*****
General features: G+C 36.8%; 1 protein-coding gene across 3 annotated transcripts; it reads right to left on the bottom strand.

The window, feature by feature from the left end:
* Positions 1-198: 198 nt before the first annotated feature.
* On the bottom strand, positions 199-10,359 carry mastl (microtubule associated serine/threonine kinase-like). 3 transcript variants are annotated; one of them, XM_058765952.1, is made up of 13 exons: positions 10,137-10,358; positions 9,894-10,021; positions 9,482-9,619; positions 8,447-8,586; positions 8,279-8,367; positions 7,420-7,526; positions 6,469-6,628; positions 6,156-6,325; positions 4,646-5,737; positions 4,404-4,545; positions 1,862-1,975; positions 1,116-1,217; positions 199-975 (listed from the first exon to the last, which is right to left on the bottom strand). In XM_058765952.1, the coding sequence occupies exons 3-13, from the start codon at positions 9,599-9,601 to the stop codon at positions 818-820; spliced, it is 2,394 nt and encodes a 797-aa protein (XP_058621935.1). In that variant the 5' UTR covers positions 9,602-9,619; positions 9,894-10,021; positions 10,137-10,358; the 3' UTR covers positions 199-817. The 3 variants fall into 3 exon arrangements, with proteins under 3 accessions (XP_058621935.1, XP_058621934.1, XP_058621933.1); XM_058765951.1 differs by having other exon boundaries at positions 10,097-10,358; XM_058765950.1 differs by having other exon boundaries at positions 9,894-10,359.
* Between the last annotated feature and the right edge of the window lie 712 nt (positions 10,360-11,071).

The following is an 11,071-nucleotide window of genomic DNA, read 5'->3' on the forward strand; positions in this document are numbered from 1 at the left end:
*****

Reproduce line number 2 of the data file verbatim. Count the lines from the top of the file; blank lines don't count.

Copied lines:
The window, feature by feature from the left end: